Overhaul of our RV Plumbing
What We Replaced:
Our old pump was tired. The water pressure was lousy, it was low and constantly pulsed so it was very inconsistent. The pump was also loud and vibrated the entire back half of the RV when it was on.
New water pump and accumulator tank.
The water pump got an upgrade. We went with SeaFlo 42 Series Water Pressure Diaphragm Pump with variable flow. This water pump is a significant upgrade from our last. The pump has increased water pressure and is a lot quieter and vibrates a lot less. The pump also has a variable flow for reducing cycle feature which is an added bonus. The allows the pump to handle low pressure without turning itself on and off.
In addition to the water pump we added a SeaFlo Accumulator tank (Model # SFAT-075-125-01). So we have a much more consistent flow. The water no longer pulses with the pump.
Our old Atwood 6 gallon hot water heater worked but was impractical. We found turning on the hot water inconvenient in terms of time and gas. It was a traditional hot water heater, so it heated all six gallons of water before we could use it. This took a long time (about 25 - 30 minutes) and took some foresight in order to use. This wasn’t bad if we needed to shower because we would turn it on and wait until the water was hot. But you cannot wait that long every time you need to wash your hands or the dishes. More often than not, we'd end up suffering with the cold water.
We quickly learned our shower had a lot of drawbacks and showering in the RV was not enjoyable. We had to contend with inconsistent shower temperatures, lack of water pressure, leaky shut- off valves. Taking Navy Showers was also a pain. A Navy shower is a method of showering that conserves water by shutting off the water during the lathering phase. Shutting off the water was done by a shutoff valve on the showerhead. This is where we faced a lot of our problems.
First of all, the shut-off valve really didn’t shut the water off. It still leaked water out of the showerhead. Apparently, this is how RV showerheads are designed to prevent you from being scalded when the water is turned back on. What it really did was leak cold water on to you while you were lathering, wasting water and making you cold. But the worst part was when you did turn the water back on you were blasted with cold water. The shut-off valve would allow the cold water to mix in with the hot water and the temperature of your water would drop significantly. Knowing this, we had to grab the shower head and point it down the drain and let the shower run the drain till the water even temperature evened out. This is obviously contradicting the purpose of a navy shower. This wasted water and filled our gray tanks unnecessarily Overall, I would rank our shower experience a 3 out of 10. It got you clean but you didn’t look forward to it and actually dreaded it at times.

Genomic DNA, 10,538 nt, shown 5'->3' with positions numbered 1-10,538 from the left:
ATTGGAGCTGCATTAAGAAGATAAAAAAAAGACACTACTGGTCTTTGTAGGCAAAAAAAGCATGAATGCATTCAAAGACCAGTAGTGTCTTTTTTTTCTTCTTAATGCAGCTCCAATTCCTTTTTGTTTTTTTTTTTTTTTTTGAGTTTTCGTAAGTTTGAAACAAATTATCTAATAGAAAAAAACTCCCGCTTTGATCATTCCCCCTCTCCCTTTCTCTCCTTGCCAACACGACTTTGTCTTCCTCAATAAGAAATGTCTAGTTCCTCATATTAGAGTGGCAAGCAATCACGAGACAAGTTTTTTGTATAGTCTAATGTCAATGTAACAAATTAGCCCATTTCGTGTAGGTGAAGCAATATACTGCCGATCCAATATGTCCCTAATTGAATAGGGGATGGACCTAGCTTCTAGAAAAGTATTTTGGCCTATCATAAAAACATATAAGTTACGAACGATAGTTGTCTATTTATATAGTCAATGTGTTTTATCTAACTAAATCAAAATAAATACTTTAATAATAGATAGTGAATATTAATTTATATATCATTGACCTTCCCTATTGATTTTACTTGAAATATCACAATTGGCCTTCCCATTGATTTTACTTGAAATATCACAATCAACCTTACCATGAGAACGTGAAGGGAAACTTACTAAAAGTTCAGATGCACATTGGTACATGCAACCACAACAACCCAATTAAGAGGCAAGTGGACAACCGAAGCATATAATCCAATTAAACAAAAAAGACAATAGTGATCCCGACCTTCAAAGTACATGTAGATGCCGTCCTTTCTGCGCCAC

For the shower, we replaced the showerhead and added a cutoff valve, and one-way valve on the hot water line. We went with Oxygenics PowerFlow RV Handheld Shower Head Kit in White. We wanted a shower head that would maximize water pressure without using a lot of water. The showerhead only uses 1.8 gallons of water per minute. The Oxygenics PowerFlow RV Handheld Shower Head has a shut-off valve built in but this showerhead also leaks by design. To combat this, we installed a shut-off valve between the hose and the showerhead. We used KES Shut Off Valve Brass Shower Head Valve with Handle Lever G1/2 Water Flow Control Valve Regulator in Brushed Nickel. Now the showerhead completely turns off without any leaks. To avoid a shot of cold water when we turn it back on, we installed a one-way valve on the hot side of the shower line. This stops the cold water mixing into the hot water line whenever we use the shut-off valve.
Access to water outside the RV when boondocking
Many RVs have a built-in outdoor shower to give you access to clean things outside. Our RV didn’t have this feature. This isn’t a big deal when you are connected to city water because we use a splitter at the city water connections and you can connect a hose to get water. The issue lies when we are boondocking and need water outside the rig. We would have to fill a bucket of water in our kitchen sink and bring it outside.
Outside Hose Spigot
From the water pump, we ran a ½ inch pex line to the outside wet bay. We attached a ½ inch quarter turn hose spigot. We now have running water outside the rig when we boondock.
We used a combination of Camco TastePure inline water filtration and a Brita Stream Water pitcher filtration system. The idea was to filter it coming into our tanks and filter it before we drank it. This is probably the most common and practical setup. It’s easy, fast, and has a cheap starting price. The filters were readily available at any local Walmart. This setup is ideal for weekend warriors and part-time RVers. The drawback of this combo were the filters for us didn’t last longer than 2 to 3 weeks for the Camco and a month for the Brita Stream before they clogged up. Changing the filters every couple of weeks added up in price. A new Camco TastePure is about $17 per filter and the Brita Stream is about $15 -$20 for a 3 pack. Another drawback was set up for the Camco TastePure, while most RV city water connections were easy to hook up to occasionally we had trouble. The Brita also had drawbacks, the pitcher was cumbersome and took up valuable counter or refrigerator space.
While we didn't initially intend on replacing all of this, once we upgraded one thing we saw the next was lacking and/or insufficient. We went through the entire plumbing of the RV, from point of entry and to dumping. We finally feel the plumbing is up to the task of a full time rving.
Who else has made big overhauls to their RV plumbing? Leave a comment below and share your plumbing overhaul story!
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